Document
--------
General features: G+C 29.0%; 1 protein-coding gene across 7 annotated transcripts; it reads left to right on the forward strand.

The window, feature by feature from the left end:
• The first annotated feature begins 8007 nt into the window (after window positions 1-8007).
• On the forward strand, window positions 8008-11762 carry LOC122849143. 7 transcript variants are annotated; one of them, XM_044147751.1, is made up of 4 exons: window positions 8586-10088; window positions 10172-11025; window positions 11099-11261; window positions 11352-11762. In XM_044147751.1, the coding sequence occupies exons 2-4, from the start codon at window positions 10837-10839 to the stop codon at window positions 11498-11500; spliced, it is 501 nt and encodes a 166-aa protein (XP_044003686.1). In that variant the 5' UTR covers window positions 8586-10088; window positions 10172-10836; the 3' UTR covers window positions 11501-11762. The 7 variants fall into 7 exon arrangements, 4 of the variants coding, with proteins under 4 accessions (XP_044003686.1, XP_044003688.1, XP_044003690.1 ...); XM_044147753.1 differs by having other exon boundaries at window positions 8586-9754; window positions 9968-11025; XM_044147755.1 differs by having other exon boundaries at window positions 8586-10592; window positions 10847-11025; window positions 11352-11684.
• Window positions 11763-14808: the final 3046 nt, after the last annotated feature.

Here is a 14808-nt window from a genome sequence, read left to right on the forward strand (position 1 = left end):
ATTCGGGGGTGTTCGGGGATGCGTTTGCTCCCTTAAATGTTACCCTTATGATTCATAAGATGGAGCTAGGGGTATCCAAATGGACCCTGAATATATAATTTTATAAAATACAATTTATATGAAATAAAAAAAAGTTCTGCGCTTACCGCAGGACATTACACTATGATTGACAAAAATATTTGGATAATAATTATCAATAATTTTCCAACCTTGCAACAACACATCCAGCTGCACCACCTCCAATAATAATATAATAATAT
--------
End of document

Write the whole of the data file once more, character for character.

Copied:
General features: G+C 29.0%; 1 protein-coding gene across 7 annotated transcripts; it reads left to right on the forward strand.

The window, feature by feature from the left end:
• The first annotated feature begins 8007 nt into the window (after window positions 1-8007).
• On the forward strand, window positions 8008-11762 carry LOC122849143. 7 transcript variants are annotated; one of them, XM_044147751.1, is made up of 4 exons: window positions 8586-10088; window positions 10172-11025; window positions 11099-11261; window positions 11352-11762. In XM_044147751.1, the coding sequence occupies exons 2-4, from the start codon at window positions 10837-10839 to the stop codon at window positions 11498-11500; spliced, it is 501 nt and encodes a 166-aa protein (XP_044003686.1). In that variant the 5' UTR covers window positions 8586-10088; window positions 10172-10836; the 3' UTR covers window positions 11501-11762. The 7 variants fall into 7 exon arrangements, 4 of the variants coding, with proteins under 4 accessions (XP_044003686.1, XP_044003688.1, XP_044003690.1 ...); XM_044147753.1 differs by having other exon boundaries at window positions 8586-9754; window positions 9968-11025; XM_044147755.1 differs by having other exon boundaries at window positions 8586-10592; window positions 10847-11025; window positions 11352-11684.
• Window positions 11763-14808: the final 3046 nt, after the last annotated feature.

Here is a 14808-nt window from a genome sequence, read left to right on the forward strand (position 1 = left end):
ATTCGGGGGTGTTCGGGGATGCGTTTGCTCCCTTAAATGTTACCCTTATGATTCATAAGATGGAGCTAGGGGTATCCAAATGGACCCTGAATATATAATTTTATAAAATACAATTTATATGAAATAAAAAAAAGTTCTGCGCTTACCGCAGGACATTACACTATGATTGACAAAAATATTTGGATAATAATTATCAATAATTTTCCAACCTTGCAACAACACATCCAGCTGCACCACCTCCAATAATAATATAATAATAT